Diagnosis Codes Suitable for Researching Obesity Using Claims-based Databases

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When conducting an epidemiological study using an administrative database, researchers often want to identify obese patients so they can establish a study population or adjust for confounders. However, insurance claims databases generally capture only International Classification of Disease (ICD) codes, not direct measurements of body mass index (BMI).

Elisabetta Patorno, MD, DrPH, associate epidemiologist in the Division of Pharmacoepidemiology and Pharmacoeconomics at Brigham and Women’s Hospital, Karine Suissa, PhD, a fellow in the division, Seoyoung C. Kim, MD, ScD, a rheumatologist in the division, and colleagues determined obesity-related ICD codes accurately identify patients with obesity in claims-based data. Their report appears in Diabetes, Obesity and Metabolism.


The research team linked electronic health records on about 550,000 Mass General Brigham patients to the Medicare fee-for-serve claims database. They proceeded to study 73,644 patients who had a BMI measurement recorded between January 1, 2014, and June 31, 2014 (the era of ICD-9 codes), or between January 1, 2016, and June 31, 2016 (after ICD-10 codes were introduced).

Reporting of Obesity-related ICD Codes

Weight-related ICD codes were substantially underreported, the researchers found. Of the 73,644 patients, only 16,280 (22%) had an obesity-related ICD code recorded six months before or after the BMI measurement.

Validity of Obesity-related ICD Codes

A key finding was that the specificity of codes was high in all bodyweight categories, indicating patients were accurately classified:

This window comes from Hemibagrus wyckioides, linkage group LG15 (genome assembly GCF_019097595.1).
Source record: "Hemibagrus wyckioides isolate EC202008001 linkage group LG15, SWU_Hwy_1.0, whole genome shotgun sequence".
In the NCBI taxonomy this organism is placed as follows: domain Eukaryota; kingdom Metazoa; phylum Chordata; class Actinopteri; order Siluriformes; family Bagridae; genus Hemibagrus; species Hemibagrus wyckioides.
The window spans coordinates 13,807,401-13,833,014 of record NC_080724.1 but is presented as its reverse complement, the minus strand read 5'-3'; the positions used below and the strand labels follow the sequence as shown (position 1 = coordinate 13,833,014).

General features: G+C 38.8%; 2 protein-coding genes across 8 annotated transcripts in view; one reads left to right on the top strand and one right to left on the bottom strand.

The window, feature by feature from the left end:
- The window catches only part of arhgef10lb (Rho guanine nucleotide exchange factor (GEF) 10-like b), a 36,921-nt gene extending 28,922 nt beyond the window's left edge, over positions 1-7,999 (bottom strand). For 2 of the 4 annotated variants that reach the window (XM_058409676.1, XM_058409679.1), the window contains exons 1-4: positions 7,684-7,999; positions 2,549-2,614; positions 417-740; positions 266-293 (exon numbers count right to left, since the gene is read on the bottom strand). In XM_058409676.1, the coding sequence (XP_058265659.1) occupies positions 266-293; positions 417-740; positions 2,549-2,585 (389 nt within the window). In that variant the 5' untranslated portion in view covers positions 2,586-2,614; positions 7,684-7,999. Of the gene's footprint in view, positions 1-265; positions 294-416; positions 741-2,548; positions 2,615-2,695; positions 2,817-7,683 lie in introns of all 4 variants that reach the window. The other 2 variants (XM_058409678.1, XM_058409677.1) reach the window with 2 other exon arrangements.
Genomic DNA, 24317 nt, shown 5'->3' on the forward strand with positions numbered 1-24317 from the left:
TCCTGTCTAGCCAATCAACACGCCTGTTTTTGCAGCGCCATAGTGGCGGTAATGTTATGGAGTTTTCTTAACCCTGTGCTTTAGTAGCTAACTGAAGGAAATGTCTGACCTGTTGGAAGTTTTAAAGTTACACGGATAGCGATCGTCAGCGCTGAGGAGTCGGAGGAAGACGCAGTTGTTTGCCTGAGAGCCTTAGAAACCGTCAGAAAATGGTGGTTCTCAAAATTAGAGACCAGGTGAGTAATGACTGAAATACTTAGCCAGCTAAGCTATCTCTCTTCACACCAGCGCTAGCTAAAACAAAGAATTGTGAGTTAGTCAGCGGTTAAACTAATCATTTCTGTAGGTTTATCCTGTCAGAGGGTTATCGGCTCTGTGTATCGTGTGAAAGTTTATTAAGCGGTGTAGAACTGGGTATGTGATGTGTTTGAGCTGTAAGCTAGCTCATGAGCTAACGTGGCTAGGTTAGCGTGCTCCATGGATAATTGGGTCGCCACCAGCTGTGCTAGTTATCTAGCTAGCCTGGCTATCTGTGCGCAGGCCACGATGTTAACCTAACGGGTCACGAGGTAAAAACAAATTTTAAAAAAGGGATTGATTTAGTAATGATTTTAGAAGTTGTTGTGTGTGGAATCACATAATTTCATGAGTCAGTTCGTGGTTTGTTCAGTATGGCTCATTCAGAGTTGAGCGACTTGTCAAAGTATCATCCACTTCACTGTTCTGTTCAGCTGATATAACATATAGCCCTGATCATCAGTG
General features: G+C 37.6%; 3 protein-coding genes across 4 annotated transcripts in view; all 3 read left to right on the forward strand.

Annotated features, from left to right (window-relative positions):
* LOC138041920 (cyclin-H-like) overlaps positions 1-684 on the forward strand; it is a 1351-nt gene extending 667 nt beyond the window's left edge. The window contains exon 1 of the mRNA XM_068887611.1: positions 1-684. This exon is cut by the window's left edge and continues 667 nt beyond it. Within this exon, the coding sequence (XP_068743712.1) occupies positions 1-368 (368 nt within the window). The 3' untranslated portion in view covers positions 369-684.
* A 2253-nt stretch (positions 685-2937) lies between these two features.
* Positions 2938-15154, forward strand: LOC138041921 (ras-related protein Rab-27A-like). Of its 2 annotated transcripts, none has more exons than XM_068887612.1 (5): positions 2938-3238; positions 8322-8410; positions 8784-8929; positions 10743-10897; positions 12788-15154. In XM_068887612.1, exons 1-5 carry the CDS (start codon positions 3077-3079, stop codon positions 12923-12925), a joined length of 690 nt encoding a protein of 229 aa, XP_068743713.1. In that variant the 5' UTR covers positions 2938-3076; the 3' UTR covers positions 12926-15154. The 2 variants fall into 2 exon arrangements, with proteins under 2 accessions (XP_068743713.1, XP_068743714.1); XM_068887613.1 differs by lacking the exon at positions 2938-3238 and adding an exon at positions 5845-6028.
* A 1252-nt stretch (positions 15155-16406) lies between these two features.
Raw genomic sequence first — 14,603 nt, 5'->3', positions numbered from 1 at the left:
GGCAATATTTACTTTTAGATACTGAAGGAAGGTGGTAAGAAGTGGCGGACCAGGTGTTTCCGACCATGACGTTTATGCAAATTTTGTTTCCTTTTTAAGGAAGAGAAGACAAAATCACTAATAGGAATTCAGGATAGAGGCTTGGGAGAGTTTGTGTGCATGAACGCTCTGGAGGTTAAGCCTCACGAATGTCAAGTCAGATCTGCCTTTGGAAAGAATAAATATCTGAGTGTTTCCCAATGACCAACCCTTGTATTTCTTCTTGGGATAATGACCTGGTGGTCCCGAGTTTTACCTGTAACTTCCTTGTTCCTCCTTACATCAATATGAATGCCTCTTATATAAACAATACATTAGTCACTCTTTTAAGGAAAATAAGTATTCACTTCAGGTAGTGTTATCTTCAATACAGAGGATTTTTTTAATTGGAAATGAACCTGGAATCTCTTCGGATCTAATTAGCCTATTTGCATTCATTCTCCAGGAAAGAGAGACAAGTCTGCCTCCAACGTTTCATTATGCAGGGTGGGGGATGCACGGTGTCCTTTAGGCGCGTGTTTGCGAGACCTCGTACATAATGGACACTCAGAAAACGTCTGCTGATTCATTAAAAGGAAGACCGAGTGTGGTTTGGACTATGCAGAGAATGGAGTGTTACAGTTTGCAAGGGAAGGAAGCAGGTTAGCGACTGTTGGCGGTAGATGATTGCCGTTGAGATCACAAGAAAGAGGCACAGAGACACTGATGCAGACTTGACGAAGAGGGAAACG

• Underweight and normal weight (BMI <25 kg/m2)—sensitivity 6.5%, specificity 99.7%, positive predictive value 90.0% and negative predictive value 70.7%
  • Overweight (BMI 25–29.9 kg/m2)—7.9%, 97.4%, 63.5% and 64.9%
  • Obese (BMI 30–39.9 kg/m2)—5.2%, 99.7%, 86.3% and 72.7%
  • Severely obese (BMI ≥40 kg/m2)—30.9%, 98.9%, 58.6% and 96.7%

Applying the Results

These findings have several implications for epidemiologic research:

  • The prevalence of obesity can’t be estimated using obesity-related ICD codes because they’re extensively underreported and have low sensitivity
  • Claims-based obesity ICD codes are accurate enough to be used for characterizing patients as obese, which will allow identification of target populations to assess the use and the effects of interventions for obesity and to investigate effect measure modification by obesity
  • Obesity ICD codes can be used to reduce potential residual confounding by BMI, but only within cohorts where the codes are available on most individuals

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